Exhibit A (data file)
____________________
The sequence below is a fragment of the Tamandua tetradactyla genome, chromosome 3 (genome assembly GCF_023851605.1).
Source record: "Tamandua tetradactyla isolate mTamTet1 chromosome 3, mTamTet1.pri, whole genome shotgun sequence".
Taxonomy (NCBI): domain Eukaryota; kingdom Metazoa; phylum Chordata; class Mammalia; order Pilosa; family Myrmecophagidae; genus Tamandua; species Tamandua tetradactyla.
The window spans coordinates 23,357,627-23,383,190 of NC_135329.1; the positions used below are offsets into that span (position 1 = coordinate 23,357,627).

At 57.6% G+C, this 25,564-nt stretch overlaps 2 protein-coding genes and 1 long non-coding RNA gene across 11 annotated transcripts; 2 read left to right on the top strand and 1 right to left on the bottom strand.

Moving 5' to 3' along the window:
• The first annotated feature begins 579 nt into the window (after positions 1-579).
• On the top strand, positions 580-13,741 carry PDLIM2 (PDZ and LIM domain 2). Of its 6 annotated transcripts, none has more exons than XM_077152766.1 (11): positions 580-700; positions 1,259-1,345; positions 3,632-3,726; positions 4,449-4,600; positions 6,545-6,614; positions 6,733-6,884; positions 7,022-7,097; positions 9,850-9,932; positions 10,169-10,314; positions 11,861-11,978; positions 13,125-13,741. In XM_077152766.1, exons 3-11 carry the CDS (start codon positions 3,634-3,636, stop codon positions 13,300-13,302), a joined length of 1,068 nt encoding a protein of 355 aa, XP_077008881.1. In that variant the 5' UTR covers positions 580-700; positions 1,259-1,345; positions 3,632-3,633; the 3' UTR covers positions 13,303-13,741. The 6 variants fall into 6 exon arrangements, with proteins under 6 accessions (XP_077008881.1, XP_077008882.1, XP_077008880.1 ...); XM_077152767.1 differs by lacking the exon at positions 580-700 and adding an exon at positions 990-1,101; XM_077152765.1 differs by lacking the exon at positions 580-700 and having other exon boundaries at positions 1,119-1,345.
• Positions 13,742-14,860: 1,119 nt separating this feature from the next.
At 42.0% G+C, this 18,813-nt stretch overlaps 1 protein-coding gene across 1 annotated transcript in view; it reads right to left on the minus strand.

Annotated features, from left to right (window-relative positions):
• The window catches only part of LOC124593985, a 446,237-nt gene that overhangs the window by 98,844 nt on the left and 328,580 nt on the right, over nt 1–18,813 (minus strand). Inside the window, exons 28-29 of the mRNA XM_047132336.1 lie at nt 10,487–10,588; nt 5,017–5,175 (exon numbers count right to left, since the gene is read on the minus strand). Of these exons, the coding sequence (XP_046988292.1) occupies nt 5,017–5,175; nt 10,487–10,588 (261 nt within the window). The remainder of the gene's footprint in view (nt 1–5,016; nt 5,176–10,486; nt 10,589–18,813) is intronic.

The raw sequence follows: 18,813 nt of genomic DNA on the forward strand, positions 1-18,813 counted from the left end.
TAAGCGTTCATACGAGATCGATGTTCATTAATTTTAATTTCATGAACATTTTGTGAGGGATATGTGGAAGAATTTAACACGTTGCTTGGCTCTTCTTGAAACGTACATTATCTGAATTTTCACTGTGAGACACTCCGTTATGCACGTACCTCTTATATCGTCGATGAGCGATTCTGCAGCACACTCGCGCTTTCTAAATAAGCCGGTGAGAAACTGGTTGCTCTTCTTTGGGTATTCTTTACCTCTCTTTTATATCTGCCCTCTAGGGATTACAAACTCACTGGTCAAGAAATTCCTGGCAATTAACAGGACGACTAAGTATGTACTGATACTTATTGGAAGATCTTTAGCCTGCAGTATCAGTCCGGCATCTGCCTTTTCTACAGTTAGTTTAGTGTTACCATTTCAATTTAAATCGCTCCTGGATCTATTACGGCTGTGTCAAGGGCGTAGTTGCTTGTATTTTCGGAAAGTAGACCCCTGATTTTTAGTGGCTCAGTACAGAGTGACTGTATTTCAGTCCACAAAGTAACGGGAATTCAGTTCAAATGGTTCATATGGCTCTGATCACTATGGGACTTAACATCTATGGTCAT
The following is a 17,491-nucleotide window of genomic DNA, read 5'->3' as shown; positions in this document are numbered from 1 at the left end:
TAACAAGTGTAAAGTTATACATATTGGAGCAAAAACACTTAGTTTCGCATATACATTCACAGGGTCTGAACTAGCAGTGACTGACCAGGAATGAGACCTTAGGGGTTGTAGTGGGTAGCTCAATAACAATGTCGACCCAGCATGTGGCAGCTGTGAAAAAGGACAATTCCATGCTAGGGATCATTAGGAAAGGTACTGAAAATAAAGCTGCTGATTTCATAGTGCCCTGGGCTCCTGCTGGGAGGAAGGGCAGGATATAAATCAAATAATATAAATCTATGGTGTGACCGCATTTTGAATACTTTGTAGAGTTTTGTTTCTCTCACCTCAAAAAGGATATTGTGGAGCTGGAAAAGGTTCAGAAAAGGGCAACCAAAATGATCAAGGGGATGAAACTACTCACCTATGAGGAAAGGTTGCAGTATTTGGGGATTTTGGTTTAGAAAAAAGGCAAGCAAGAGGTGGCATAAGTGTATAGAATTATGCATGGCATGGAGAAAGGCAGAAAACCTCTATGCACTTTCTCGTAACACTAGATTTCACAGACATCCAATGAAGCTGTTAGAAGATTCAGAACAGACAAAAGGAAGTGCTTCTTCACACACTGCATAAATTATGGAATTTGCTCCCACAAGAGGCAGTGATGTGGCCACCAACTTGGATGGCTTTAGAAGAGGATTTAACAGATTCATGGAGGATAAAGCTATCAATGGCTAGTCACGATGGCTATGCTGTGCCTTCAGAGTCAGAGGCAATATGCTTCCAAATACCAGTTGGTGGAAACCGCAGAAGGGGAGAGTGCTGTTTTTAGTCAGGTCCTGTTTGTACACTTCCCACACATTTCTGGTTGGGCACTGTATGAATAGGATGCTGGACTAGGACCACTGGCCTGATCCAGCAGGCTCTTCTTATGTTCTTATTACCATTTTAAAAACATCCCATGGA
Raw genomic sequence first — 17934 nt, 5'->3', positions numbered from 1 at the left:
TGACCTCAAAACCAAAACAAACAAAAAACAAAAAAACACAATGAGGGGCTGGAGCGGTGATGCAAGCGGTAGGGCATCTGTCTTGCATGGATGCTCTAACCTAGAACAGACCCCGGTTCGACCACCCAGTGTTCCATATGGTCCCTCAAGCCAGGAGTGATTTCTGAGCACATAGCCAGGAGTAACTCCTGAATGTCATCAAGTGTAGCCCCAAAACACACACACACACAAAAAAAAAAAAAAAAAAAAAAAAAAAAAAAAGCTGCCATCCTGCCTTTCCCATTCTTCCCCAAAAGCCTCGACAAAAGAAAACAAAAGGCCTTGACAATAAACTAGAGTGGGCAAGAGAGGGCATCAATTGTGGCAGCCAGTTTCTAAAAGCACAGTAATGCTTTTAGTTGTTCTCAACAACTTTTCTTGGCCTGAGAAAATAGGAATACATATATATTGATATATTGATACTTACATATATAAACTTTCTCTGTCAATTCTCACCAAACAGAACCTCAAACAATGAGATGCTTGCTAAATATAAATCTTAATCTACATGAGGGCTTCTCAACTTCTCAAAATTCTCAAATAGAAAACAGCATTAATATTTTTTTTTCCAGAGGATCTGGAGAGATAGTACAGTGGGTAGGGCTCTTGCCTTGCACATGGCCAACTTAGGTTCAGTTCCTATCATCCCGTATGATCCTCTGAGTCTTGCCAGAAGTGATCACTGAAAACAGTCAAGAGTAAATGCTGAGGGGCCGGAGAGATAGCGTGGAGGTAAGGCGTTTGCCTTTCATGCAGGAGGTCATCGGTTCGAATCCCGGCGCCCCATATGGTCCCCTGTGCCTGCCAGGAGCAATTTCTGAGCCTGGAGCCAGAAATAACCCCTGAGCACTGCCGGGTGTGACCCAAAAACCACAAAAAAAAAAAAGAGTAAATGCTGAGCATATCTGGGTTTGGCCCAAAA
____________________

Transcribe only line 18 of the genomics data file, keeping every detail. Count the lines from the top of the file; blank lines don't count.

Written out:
TGACCTCAAAACCAAAACAAACAAAAAACAAAAAAACACAATGAGGGGCTGGAGCGGTGATGCAAGCGGTAGGGCATCTGTCTTGCATGGATGCTCTAACCTAGAACAGACCCCGGTTCGACCACCCAGTGTTCCATATGGTCCCTCAAGCCAGGAGTGATTTCTGAGCACATAGCCAGGAGTAACTCCTGAATGTCATCAAGTGTAGCCCCAAAACACACACACACACAAAAAAAAAAAAAAAAAAAAAAAAAAAAAAAAGCTGCCATCCTGCCTTTCCCATTCTTCCCCAAAAGCCTCGACAAAAGAAAACAAAAGGCCTTGACAATAAACTAGAGTGGGCAAGAGAGGGCATCAATTGTGGCAGCCAGTTTCTAAAAGCACAGTAATGCTTTTAGTTGTTCTCAACAACTTTTCTTGGCCTGAGAAAATAGGAATACATATATATTGATATATTGATACTTACATATATAAACTTTCTCTGTCAATTCTCACCAAACAGAACCTCAAACAATGAGATGCTTGCTAAATATAAATCTTAATCTACATGAGGGCTTCTCAACTTCTCAAAATTCTCAAATAGAAAACAGCATTAATATTTTTTTTTCCAGAGGATCTGGAGAGATAGTACAGTGGGTAGGGCTCTTGCCTTGCACATGGCCAACTTAGGTTCAGTTCCTATCATCCCGTATGATCCTCTGAGTCTTGCCAGAAGTGATCACTGAAAACAGTCAAGAGTAAATGCTGAGGGGCCGGAGAGATAGCGTGGAGGTAAGGCGTTTGCCTTTCATGCAGGAGGTCATCGGTTCGAATCCCGGCGCCCCATATGGTCCCCTGTGCCTGCCAGGAGCAATTTCTGAGCCTGGAGCCAGAAATAACCCCTGAGCACTGCCGGGTGTGACCCAAAAACCACAAAAAAAAAAAAGAGTAAATGCTGAGCATATCTGGGTTTGGCCCAAAA